They believe that their internal affordability assessment processes are sufficient to assess the repayment-ability of consumers and that the prescribed POI documentation is an unnecessary burden for new customers. Self-employed customers, or customers in the informal sector, who do not have the required bank statements or payslips, are effectively being discriminated against by the new regulations, as they do not allow for alternative means of income verification. This goes against the spirit of the National Credit Act, which aims to make credit accessible to all consumers across all economic sectors.
Recently the court ruled in favour of the fashion retailers, stating that credit providers are no longer required to collect onerous prescribed POI documentation from customers applying for credit. However, the ruling does not take away the requirement for credit providers to confirm gross income, as part of the affordability calculation, to determine a consumer’s discretionary income and ability to repay the credit granted.
What impact will this have?
Credit providers have shown various reactions to the court ruling, ranging from eradicating the proof of income requirements to reducing it to a single payslip, while others are keeping the full requirements in place.
As mentioned, the fashion retail industry was particularly impacted by the POI regulations. This sector of the industry tends to lend to a higher proportion of credit unaware consumers, often those consumers in the informal sector, and thus stand to benefit the most from the court ruling. However, given that income will still have to be confirmed, it is doubtful whether credit will be granted without any form of income verification. It is most likely that they will simply go back to the credit assessment practices that were in place before the POI regulations came into effect, which may still involve documentation of some description.
The banking sector, on the other hand, is the one sector that should be able to do away with income verification requirements altogether, for credit applications from existing customers holding a current or savings account, where the monthly salary or income is deposited. Regular salary or income deposits could provide a measure of income verification. However, banks tend to be quite conservative and therefore will most likely continue with the current POI requirements for the verification of income.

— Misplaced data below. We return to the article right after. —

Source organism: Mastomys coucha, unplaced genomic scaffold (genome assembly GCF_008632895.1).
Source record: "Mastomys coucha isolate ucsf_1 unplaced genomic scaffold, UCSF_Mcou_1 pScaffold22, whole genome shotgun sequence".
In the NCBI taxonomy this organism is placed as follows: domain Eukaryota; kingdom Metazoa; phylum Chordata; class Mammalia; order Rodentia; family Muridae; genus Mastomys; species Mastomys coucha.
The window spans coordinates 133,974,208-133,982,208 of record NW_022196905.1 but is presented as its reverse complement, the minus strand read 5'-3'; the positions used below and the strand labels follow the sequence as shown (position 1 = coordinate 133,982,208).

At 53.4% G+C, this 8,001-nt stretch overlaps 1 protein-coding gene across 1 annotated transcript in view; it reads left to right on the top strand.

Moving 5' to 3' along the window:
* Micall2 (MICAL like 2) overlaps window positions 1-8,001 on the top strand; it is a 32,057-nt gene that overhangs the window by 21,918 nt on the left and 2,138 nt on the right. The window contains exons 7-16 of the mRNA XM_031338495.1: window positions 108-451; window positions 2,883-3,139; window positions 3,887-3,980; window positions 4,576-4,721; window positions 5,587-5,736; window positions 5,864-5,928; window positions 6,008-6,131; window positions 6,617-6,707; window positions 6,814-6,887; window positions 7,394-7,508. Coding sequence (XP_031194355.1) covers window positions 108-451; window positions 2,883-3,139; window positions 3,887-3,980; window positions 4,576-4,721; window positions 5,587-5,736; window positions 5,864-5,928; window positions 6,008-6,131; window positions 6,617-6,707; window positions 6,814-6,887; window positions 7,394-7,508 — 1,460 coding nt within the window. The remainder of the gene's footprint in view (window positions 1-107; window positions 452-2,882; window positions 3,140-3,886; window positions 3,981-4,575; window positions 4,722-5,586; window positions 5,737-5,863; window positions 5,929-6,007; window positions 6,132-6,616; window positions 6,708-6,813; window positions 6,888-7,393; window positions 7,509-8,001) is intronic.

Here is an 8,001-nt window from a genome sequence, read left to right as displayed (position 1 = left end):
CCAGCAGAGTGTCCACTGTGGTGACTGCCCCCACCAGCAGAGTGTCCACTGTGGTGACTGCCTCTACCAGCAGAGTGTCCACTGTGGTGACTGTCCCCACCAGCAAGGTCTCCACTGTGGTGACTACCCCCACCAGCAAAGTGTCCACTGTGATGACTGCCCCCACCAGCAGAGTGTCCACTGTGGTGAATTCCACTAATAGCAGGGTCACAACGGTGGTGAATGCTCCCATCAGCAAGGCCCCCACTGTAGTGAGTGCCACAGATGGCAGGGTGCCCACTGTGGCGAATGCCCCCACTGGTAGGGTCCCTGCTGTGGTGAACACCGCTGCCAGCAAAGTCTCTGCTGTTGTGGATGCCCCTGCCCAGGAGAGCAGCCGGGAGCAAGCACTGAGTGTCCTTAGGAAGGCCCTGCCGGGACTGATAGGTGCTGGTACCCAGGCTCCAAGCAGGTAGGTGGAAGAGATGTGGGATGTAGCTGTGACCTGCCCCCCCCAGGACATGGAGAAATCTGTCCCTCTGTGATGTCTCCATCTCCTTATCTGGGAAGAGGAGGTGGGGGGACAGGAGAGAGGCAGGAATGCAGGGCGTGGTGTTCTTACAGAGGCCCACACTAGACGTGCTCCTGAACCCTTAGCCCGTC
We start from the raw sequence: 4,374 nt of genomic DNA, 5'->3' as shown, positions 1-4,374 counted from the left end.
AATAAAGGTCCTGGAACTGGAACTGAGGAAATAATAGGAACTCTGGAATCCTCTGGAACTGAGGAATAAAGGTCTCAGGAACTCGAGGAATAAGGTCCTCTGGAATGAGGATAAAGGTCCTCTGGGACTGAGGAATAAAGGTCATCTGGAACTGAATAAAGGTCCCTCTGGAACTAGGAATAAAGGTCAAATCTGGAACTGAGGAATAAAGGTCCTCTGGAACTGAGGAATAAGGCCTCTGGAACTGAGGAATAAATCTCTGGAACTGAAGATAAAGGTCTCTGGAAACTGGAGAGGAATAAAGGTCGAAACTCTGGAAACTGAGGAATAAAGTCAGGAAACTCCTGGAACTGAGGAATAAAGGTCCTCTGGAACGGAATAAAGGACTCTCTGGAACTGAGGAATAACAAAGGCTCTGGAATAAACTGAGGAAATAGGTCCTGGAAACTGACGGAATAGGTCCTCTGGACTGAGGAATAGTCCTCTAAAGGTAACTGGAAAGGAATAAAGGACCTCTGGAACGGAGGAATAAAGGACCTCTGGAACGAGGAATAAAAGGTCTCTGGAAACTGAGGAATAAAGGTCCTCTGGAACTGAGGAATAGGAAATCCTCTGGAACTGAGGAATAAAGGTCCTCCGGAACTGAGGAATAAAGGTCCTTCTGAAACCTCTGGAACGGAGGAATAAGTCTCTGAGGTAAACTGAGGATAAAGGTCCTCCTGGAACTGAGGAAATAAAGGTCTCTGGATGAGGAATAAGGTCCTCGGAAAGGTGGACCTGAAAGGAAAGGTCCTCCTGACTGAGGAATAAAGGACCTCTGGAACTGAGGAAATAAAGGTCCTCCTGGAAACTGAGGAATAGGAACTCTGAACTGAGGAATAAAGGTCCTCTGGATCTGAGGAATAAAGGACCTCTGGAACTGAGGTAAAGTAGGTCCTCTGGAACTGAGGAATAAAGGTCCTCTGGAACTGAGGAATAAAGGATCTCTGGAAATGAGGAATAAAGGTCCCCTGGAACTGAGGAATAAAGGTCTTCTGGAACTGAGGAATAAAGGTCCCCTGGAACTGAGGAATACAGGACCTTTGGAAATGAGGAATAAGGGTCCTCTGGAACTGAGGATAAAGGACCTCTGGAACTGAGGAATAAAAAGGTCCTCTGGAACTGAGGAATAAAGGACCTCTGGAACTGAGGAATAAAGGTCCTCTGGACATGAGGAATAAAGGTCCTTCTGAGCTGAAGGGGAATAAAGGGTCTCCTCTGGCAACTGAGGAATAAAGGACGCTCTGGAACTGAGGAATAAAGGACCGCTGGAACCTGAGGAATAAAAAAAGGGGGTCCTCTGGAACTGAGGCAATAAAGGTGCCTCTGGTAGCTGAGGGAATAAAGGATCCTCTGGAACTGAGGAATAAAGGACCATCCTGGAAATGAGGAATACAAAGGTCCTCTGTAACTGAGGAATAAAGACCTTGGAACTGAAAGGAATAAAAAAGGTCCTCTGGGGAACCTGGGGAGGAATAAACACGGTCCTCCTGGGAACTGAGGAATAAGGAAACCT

The National Credit Regulator intends to appeal the court decision, as they believe that the POI regulations ensure that credit providers are lending against validated declared income, an essential requirement to avoid reckless lending. As a result of the court decision, even consumers who can produce payslips and bank statements are now no longer required to do so.
What does this mean for the future of affordability assessments?
The court ruling will by no means open the gates for easy credit and reckless lending. While the specifically prescribed POI documents are no longer compulsory, credit providers are still by law required to assess consumer affordability, to avoid granting reckless credit. However, now they can make use of their internal methods, models and mechanisms, as well as request their choice of documentation, or perhaps documentation that is easily obtainable by the consumer, when doing so.
In addition, the overall assessment of consumer affordability includes many different components, over and above POI documentation and credit providers will continue to evaluate these components when making credit decisions. This includes the verification of gross income, the inclusion of minimum expense ratios as prescribed by the Act, as well as checking credit bureau information, within seven days of making a credit decision, to assess a consumer’s debt repayment history.
By applying a combination of credit risk and affordability assessment components, credit providers can make sound credit decisions when granting credit, to the benefit of consumers as well as the overall credit industry.